As the high decibel drama in the boardroom of homegrown entertainment company, ZEE Entertainment, unfolds, the only question in everyone's mind is whether MD and CEO, Punit Goenka would be able to safeguard his position. Friends and foes of Founder, Subhash Chandra, say he will not give up easily. Last time, despite having to dilute 36% of the family's 40% stake to settle his Rs 11,000 crore debt, Chandra ensured that his elder son, Punit continued to be at the forefront of the business. Will he be successful this time round? Unlikely, say industry observers, but Chandra is certainly leaving no stone unturned. "Parleys are on to negotiate a truce for Punit to stay on for at least a year. Chandra will never accept defeat," says a former Zee employee.
On the night of September 13, two of ZEE’s long-serving non-executive board members, Ashok Kurien and Manish Chokhani, resigned following murmurs of them being involved in insider trading. The very next day, the company’s largest stakeholder, US-based hedge fund, Invesco Developing Market Funds (which owns a 18.44% stake), called for an EGM to oust Punit. The company has frequently been in the news on charges of tax evasion, siphoning off funds to various promoter entities and other corporate governance issues which has not augured well with the institutional investors.
In fact, when report of Punit’s imminent ouster came out in the open, ZEE Entertainment’s stagnant stock prices spiraled by over 40%. The investor community which had lost faith in the promoters, post the 2019 debt debacle (the company’s stock prices had more than halved) was elated at the prospect of a new ZEE under the leadership of a professional management.
However, Chandra is trying his best to ensure that he doesn't lose complete control of the empire he built. On September 16, the ZEEL board issued a statement condemning the allegations made by proxy advisory firms against former non-executive directors, Kurien and Chokhani. “It is evident that Chandra is trying his best to turn the tide in his favour,” says a senior media industry professional. Despite being Chairman Emeritus for the past year-and-a-half, the media industry professional claims that Chandra had a say in all the board decisions. “He held frequent review meetings with the ZEE team and everyone even today addresses him as Chairman. He even brought his younger son, Amit, back into the business. Even now, Chandra is finding ways.” A section of the industry wonders how investors such as Invesco allowed Chandra to call the shots after he had resigned as Chairman. The most glaring governance lapse, claims a senior industry professional, was the disproportionately high increase in Punit’s remuneration last year. “Punit was given an increment when the business wasn’t performing and the EBITDA had hit rock bottom. They got an executive search firm to build a case for Punit’s increment. Ironically, a senior employee of the same search firm, who was heading the board’s NRC (nomination remuneration and compensation committee) approved it.”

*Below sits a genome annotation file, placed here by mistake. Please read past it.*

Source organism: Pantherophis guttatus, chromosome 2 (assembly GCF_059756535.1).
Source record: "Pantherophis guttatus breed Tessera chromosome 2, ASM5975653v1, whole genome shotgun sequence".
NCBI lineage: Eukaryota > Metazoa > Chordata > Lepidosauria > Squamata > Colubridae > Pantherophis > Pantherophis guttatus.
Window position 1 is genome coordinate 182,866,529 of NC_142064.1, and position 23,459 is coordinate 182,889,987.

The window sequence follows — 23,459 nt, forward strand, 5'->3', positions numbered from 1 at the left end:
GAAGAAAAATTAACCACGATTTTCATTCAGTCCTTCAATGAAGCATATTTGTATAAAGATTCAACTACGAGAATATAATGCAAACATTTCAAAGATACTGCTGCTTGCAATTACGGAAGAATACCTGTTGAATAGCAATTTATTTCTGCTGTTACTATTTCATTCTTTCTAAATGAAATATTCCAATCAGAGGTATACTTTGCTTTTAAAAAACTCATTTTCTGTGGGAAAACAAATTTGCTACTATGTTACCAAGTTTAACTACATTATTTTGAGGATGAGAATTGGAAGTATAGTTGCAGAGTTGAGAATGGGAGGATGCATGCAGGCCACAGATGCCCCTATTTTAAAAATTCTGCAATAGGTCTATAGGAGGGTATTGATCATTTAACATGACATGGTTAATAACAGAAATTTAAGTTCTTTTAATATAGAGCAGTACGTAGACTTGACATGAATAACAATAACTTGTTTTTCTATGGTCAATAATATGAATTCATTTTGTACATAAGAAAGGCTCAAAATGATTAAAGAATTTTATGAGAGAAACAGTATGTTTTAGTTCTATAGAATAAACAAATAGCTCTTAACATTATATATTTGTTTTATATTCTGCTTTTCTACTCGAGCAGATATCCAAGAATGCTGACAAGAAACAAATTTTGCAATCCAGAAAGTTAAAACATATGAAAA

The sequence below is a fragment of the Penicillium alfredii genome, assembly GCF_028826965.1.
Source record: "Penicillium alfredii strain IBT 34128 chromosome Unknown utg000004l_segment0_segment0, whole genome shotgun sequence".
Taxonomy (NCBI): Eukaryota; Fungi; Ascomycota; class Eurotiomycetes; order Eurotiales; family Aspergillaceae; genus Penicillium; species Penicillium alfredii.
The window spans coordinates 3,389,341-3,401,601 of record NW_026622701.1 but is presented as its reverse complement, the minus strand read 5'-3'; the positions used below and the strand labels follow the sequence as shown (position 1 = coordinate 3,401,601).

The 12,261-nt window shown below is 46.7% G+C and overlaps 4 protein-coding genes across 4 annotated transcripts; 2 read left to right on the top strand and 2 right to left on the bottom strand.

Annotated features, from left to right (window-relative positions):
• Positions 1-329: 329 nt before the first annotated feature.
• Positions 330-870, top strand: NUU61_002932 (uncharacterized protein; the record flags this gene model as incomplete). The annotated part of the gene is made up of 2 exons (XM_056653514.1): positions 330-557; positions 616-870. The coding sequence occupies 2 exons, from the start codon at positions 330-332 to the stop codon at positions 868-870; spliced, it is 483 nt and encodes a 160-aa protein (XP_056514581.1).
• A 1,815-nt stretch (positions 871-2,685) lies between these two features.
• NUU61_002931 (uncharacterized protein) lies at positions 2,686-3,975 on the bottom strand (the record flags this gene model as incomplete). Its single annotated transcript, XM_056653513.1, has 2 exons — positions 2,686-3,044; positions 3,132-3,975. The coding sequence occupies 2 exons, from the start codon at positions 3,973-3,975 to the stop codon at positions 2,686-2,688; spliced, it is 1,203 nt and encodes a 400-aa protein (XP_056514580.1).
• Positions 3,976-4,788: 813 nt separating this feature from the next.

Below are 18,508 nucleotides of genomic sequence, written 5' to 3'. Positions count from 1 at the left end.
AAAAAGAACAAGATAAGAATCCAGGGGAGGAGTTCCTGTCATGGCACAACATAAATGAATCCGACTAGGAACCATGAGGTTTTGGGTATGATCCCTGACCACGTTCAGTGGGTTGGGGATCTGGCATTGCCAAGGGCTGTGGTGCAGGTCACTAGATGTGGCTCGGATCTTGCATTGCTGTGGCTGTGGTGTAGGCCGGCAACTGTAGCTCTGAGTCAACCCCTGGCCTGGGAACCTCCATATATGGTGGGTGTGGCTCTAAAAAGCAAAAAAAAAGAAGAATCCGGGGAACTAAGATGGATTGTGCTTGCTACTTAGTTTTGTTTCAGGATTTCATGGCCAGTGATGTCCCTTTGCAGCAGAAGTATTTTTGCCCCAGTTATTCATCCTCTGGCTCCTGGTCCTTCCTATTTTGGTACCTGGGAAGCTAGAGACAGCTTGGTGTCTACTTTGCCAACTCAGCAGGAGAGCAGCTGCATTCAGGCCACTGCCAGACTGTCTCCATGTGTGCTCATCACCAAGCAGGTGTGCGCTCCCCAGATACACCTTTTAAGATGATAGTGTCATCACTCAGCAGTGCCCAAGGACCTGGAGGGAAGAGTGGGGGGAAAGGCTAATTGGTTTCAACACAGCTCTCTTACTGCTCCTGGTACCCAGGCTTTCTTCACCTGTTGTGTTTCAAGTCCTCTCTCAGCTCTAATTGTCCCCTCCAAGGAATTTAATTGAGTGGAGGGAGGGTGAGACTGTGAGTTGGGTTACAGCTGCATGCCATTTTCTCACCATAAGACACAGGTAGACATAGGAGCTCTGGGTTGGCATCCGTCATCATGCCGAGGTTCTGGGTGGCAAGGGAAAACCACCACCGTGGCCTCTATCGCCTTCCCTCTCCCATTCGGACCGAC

However, the industry at large believes that he has no role in the governance mess. “Punit is in this situation because of his father. He doesn’t even have a role in this. A great team player, he has been trying his best to bring Zee out of the mess it is in,” adds the industry professional. On the business front, the company’s stock was at an all-time low when the market was at an all-time high. This dichotomy became difficult to explain and Invesco, which had a new leadership decided to sever ties with Zee. “To find a buyer, Invesco needed to first sort out the governance issues and put in place a professional management,” says the media industry professional.
While there may be an outside chance of Punit being able to safeguard his position on the ZEE Entertainment board, his exit as MD of the company is imminent. So, who will head ZEE Entertainment? There is speculation galore. Bulk of the media industry rules out the possibility of anyone from the second rung of ZEE’s leadership being elevated to the role of CEO. The unanimous opinion is that the person would be an industry outsider. “The role of ZEE CEO is going to be the most challenging and the board has to pay an astronomically high salary to the potential candidate. The person has to first clean up the governance mess and then turn around the company. That’s going to be a herculean task,” says the former CEO of a leading media company. Invesco, apparently, has already hired an executive search firm to hunt for a CEO.
Sorting out governance issues would be key to finding a strategic investor. However, even if the governance issues are sorted, a large section of the industry believes that getting a strategic investor to buy ZEE will not be easy. “Disney has already invested in Star, AT&T Warner Bros is not interested in the TV business in India and I am not sure if Sony Pictures Network has the appetite to expand in India any further,” points out the former CEO of the media company. When ZEE promoters were looking out for strategic investors in 2019, they were known to be in advanced discussions with Sony Pictures Network and Comcast and the reason both the deals fell through were due to governance issues. “A company like Comcast which has no experience of doing business in India, will obviously be wary of investing in a company ridden with governance issues,” the former CEO further adds.
Apart from governance, ZEE’s lackluster performance in its digital business could also play against it. “A strategic investor would want to invest in a media company for its digital assets and ZEE’s digital assets are a non-starter,” says an industry veteran. There is a new angle unfolding in the ZEE drama every day. Will the ZEE promoters opt for an amicable exit or will there be a slugfest? Let’s wait and watch.